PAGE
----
Robotic urology is a rapidly evolving field with many studies underway and results coming in the next few years, but some careful conclusions were already drawn by the speakers at EAU21 on Sunday. Plenary Session 6, chaired by Profs. Mottrie (BE), Albersen (BE) and O’Brien (GB), examined if the surgical robot is starting to take over reconstructive surgery, traditionally the field for open or laparoscopic techniques, and all signs are pointing to a shift to robotic-assisted surgery.
Speaking after the session, Prof. Mottrie shared his personal view on the various potential applications for the surgical robot:
“We had a very good session that was a good overview of everything that was possible. I think the session has actually proven that the robot will not take over, rather that it has already taken over reconstructive urology. There are still some grey areas like paediatric urology, where we need to prove that the cost vs benefit is worthwhile. So far we have only very small, monocentric studies.”
This was in reference to Dr. Spinoit’s (BE) presentation on the suitability of robotic surgery for very young patients (or vice-versa). “Big tech for small bellies?” she asked. “There are definitely indications for robotics in child patients,” Dr. Spinoit explained. “Specifically for children, indications are pyeloplasty, nephron-ureterectomy, partial nephrectomy, embryologic remnants, ureteric reimplantation and bladder augmentation, specifically continent diversion.”
When looking at pyeloplasty in children in particular, Dr. Spinoit explained that the smaller incisions of a robotic procedure are better tolerated by the patient. In the discussion that followed her presentation, Dr. Spinoit expressed her hope to present a cost analysis in the coming years as cases increase and potential patients are recruited.
Plenary Session 6 covered an extremely wide range of topics, showing the breadth of the adoption of robotic surgery throughout urology. For example, AUA President-Elect Prof. Raju Thomas (US) gave a demonstration of the robotic management of uretero-pelvic junction obstruction in conjunction with calculi management, with beautiful results. Profs. Breda (ES) and Rassweiler (DE) demonstrated the robotic techniques for kidney transplantation and iatrogenic ureteral injuries, respectively, showing great results and evolving techniques.
At the end of the session, Prof. O’Brien raised a point that was later also praised by his co-chairs. Many of the presentations mentioned improved training as a factor that drove the adoption of the robot for such a wide range of indications. O’Brien praised the new methodology in robotic training as pioneered by ERUS: “In-lab training to proficiency level is a crucial development. We should be taking learning out of the operating theatre and into the lab.”
Future of robotic surgery and training
As departing chairman of the EAU’s Robotic Urology Section Prof. Mottrie is, understandably, extremely enthusiastic about the potential of robotic surgery and advanced surgical technology in general:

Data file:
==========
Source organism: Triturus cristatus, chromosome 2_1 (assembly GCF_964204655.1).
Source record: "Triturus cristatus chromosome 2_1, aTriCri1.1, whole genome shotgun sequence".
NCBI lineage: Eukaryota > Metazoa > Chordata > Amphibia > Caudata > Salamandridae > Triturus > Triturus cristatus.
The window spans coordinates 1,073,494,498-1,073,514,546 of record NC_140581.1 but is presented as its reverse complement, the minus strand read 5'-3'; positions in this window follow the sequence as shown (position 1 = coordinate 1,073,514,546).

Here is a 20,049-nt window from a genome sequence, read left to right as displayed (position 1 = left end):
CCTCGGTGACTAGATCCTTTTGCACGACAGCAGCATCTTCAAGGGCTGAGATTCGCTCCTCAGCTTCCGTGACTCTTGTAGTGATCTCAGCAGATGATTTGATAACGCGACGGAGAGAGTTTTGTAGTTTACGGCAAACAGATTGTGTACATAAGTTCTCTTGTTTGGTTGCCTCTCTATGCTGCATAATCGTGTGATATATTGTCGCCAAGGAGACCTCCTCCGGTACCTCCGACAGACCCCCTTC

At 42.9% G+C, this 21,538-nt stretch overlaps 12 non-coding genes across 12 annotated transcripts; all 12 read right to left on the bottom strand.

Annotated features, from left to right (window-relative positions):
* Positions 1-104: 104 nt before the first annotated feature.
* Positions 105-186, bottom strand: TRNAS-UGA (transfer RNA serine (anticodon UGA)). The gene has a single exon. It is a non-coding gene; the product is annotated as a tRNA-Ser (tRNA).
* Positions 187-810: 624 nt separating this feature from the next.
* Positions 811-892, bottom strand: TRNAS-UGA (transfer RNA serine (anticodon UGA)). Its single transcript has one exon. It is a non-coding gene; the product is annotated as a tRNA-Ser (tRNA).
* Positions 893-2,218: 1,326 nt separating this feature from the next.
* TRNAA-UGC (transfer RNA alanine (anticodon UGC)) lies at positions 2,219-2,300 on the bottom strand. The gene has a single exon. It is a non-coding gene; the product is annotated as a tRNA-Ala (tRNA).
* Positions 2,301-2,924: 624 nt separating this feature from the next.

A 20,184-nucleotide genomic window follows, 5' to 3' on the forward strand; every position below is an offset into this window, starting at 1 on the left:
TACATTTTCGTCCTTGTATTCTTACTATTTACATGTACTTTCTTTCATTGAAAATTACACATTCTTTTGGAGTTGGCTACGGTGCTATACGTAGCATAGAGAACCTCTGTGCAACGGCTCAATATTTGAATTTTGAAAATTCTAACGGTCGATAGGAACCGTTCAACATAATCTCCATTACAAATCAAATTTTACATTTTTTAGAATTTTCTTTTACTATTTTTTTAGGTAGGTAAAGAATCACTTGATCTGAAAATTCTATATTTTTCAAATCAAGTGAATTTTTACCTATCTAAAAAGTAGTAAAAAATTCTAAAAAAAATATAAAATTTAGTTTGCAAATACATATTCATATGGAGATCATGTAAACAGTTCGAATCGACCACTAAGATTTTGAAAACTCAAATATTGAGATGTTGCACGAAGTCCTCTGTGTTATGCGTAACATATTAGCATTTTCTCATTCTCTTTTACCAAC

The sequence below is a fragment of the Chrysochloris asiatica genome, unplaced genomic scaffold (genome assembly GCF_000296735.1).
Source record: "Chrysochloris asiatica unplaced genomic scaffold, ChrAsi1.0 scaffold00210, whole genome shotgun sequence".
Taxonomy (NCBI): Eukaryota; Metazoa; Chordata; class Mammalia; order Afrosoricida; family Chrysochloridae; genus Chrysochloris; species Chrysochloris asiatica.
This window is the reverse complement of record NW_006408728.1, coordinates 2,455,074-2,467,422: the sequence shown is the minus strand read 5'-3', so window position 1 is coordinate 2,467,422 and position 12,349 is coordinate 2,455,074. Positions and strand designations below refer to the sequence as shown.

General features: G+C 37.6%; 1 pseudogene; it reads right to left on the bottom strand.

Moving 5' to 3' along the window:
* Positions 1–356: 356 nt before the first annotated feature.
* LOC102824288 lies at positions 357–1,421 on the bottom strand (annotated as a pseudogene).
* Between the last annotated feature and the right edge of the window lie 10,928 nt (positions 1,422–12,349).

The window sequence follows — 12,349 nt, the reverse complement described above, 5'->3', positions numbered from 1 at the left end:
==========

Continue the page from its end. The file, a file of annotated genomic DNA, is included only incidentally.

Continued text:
“This session proves that everything is becoming robotised. We started with prostate, prostatectomy, then kidney, and bladder, but now everything that we do with our bare hands is going more and more towards robotics. There are new robotic systems coming to market, microsurgery and so on. This will very probably soon include urethral reconstruction and whatever else. As the expenses come down, also due to increased competition, there are very few drawbacks left.”
“In the coming decade there will be more dramatic changes in how we operate and think. Artificial Intelligence, deep learning, smart surgery, fluorescent tech, augmented reality, you name it. It’s incredible how quickly these developments are coming upon us.”
While robotic training is becoming increasingly standardised thanks to ERUS, its curriculum and the work of training centres like ORSI, how much of current robotic training is based on a single robotic system, and how useful will it be as the market becomes more diverse?
Prof. Mottrie: “As it currently stands, we only have one system. Our current training protocols are, let’s say, a ‘monorobot training.’ But we will in the coming years come to a new era where we will have robot-agnostic training. When you buy a car, sure, there are differences between brands but the driver’s license is the same. You might need the company to tell you what each button and switch does, but in terms of surgical technique and approach, it’s all basically the same. It’s work in progress on our part.”
Prof. Rassweiler added that the field may not be diversifying as quickly as initially thought. “Many new robotic systems are still in their first generation and are not yet living up to their potential. Nevertheless, the future is clearly in proficiency-based training. Of course, ERUS was the first to implement it, in a way. With new devices, they can use it as a training principle.”